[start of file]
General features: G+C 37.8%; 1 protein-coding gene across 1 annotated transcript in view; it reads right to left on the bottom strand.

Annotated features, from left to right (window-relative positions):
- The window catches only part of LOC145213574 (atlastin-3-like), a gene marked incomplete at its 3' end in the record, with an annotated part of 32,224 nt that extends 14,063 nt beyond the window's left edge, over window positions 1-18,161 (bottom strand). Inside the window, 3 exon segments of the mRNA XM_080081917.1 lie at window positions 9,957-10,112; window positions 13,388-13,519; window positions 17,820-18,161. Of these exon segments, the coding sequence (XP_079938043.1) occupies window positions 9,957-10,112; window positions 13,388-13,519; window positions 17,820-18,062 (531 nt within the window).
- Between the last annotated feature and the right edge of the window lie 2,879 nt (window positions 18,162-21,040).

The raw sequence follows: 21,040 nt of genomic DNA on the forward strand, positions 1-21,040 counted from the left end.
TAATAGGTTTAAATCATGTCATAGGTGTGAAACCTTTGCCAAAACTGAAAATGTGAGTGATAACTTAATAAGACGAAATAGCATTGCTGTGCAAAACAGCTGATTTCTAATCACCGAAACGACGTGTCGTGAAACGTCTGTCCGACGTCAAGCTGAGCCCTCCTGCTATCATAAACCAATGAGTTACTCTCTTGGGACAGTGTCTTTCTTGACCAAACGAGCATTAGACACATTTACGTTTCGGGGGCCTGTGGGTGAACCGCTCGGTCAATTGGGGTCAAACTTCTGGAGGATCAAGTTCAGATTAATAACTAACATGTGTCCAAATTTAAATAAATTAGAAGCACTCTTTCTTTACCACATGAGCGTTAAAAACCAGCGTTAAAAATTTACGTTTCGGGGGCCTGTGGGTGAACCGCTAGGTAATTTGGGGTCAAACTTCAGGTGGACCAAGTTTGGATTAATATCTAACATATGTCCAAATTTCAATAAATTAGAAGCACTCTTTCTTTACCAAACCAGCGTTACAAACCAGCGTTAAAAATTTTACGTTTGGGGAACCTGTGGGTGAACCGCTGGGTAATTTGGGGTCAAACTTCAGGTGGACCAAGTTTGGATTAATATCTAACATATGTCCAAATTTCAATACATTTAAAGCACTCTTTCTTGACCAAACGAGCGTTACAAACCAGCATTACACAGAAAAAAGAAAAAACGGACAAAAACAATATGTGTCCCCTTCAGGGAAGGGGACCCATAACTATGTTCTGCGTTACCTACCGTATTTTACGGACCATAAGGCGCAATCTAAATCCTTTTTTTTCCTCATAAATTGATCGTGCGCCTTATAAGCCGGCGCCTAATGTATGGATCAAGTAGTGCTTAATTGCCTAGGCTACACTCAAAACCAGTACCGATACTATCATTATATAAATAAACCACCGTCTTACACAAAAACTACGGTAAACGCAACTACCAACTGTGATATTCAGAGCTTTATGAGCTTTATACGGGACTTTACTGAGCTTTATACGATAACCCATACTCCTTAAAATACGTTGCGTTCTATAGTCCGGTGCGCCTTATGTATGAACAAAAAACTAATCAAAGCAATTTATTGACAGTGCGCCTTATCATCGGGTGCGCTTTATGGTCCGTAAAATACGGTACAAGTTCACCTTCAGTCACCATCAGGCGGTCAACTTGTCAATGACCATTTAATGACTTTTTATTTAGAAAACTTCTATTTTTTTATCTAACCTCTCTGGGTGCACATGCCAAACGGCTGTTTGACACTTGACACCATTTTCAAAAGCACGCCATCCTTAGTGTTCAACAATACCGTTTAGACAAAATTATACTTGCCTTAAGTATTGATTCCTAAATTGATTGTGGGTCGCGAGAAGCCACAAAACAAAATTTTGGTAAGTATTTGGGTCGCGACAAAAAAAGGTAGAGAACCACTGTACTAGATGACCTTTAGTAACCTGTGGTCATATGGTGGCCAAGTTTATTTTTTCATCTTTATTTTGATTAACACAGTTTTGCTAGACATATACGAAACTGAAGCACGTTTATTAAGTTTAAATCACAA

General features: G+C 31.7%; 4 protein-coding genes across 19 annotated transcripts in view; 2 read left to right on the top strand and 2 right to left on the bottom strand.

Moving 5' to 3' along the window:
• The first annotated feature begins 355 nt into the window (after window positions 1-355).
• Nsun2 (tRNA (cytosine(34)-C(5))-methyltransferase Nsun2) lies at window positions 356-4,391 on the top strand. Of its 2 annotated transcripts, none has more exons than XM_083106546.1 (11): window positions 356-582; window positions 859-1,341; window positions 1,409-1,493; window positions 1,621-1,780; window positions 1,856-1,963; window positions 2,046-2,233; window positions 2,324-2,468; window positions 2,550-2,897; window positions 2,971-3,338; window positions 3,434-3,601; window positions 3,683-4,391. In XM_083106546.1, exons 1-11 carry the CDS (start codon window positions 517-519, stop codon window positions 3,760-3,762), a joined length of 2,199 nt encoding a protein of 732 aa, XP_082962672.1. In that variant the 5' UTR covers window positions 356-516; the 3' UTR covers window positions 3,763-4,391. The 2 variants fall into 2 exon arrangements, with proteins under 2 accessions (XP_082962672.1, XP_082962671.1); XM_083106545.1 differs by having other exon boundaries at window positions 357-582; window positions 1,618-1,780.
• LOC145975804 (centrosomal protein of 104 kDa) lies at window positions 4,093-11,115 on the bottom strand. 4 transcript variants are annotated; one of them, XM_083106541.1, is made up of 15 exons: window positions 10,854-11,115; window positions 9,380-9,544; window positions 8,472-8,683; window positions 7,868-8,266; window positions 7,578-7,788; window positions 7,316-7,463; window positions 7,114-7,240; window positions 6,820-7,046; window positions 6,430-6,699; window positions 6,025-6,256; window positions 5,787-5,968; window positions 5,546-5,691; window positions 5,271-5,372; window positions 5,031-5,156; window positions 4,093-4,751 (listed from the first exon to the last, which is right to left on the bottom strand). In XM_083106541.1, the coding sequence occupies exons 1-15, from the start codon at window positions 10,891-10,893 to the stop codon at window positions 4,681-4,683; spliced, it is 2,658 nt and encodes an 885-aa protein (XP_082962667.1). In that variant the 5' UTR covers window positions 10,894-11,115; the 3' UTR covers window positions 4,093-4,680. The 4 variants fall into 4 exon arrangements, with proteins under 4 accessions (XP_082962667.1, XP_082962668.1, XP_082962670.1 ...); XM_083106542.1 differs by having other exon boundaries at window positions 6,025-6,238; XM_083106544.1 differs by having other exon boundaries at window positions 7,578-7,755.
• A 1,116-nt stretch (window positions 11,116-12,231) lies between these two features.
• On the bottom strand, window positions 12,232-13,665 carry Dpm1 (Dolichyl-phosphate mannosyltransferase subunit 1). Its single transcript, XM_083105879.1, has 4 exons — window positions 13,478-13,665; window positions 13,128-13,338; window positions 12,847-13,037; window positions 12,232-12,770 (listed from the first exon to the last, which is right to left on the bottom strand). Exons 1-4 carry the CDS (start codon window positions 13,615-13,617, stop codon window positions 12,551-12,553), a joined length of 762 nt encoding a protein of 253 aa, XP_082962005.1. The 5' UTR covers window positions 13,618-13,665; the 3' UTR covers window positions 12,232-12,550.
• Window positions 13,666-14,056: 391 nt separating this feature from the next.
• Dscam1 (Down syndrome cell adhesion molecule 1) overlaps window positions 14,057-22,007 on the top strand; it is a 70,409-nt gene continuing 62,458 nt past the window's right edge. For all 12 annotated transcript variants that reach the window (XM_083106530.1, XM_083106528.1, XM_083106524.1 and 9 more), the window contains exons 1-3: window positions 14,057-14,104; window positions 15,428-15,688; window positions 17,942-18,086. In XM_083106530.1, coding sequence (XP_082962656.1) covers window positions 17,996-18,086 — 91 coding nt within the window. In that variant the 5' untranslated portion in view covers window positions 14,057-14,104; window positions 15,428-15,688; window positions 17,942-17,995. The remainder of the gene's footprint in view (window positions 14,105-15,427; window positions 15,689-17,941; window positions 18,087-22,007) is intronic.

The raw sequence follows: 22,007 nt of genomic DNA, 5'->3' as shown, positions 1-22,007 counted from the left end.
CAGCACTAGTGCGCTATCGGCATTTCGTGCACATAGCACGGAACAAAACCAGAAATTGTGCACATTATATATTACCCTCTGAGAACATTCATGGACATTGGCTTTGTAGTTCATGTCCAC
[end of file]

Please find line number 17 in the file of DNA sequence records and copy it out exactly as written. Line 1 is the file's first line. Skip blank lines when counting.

CAGCACTAGTGCGCTATCGGCATTTCGTGCACATAGCACGGAACAAAACCAGAAATTGTGCACATTATATATTACCCTCTGAGAACATTCATGGACATTGGCTTTGTAGTTCATGTCCAC